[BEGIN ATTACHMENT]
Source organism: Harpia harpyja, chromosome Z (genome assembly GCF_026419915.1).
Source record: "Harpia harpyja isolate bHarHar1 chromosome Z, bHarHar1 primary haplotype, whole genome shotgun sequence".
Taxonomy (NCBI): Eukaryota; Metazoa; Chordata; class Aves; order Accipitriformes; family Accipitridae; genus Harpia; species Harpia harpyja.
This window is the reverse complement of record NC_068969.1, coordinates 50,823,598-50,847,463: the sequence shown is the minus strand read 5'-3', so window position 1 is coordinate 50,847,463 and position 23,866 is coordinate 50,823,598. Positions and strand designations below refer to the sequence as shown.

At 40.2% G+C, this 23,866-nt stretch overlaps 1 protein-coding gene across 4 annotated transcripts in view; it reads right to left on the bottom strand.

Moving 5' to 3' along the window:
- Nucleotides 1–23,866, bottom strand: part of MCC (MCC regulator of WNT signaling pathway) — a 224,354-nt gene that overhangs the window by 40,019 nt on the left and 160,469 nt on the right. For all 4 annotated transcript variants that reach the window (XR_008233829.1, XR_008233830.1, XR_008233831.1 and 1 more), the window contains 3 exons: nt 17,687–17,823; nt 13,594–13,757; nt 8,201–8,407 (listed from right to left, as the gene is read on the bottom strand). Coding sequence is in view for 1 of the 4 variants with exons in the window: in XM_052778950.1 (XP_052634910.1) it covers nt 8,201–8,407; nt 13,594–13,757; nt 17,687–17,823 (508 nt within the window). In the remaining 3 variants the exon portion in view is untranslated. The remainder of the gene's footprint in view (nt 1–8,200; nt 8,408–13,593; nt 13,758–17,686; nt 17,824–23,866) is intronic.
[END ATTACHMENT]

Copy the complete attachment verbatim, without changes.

Source organism: Harpia harpyja, chromosome Z (genome assembly GCF_026419915.1).
Source record: "Harpia harpyja isolate bHarHar1 chromosome Z, bHarHar1 primary haplotype, whole genome shotgun sequence".
Taxonomy (NCBI): Eukaryota; Metazoa; Chordata; class Aves; order Accipitriformes; family Accipitridae; genus Harpia; species Harpia harpyja.
This window is the reverse complement of record NC_068969.1, coordinates 50,823,598-50,847,463: the sequence shown is the minus strand read 5'-3', so window position 1 is coordinate 50,847,463 and position 23,866 is coordinate 50,823,598. Positions and strand designations below refer to the sequence as shown.

At 40.2% G+C, this 23,866-nt stretch overlaps 1 protein-coding gene across 4 annotated transcripts in view; it reads right to left on the bottom strand.

Moving 5' to 3' along the window:
- Nucleotides 1–23,866, bottom strand: part of MCC (MCC regulator of WNT signaling pathway) — a 224,354-nt gene that overhangs the window by 40,019 nt on the left and 160,469 nt on the right. For all 4 annotated transcript variants that reach the window (XR_008233829.1, XR_008233830.1, XR_008233831.1 and 1 more), the window contains 3 exons: nt 17,687–17,823; nt 13,594–13,757; nt 8,201–8,407 (listed from right to left, as the gene is read on the bottom strand). Coding sequence is in view for 1 of the 4 variants with exons in the window: in XM_052778950.1 (XP_052634910.1) it covers nt 8,201–8,407; nt 13,594–13,757; nt 17,687–17,823 (508 nt within the window). In the remaining 3 variants the exon portion in view is untranslated. The remainder of the gene's footprint in view (nt 1–8,200; nt 8,408–13,593; nt 13,758–17,686; nt 17,824–23,866) is intronic.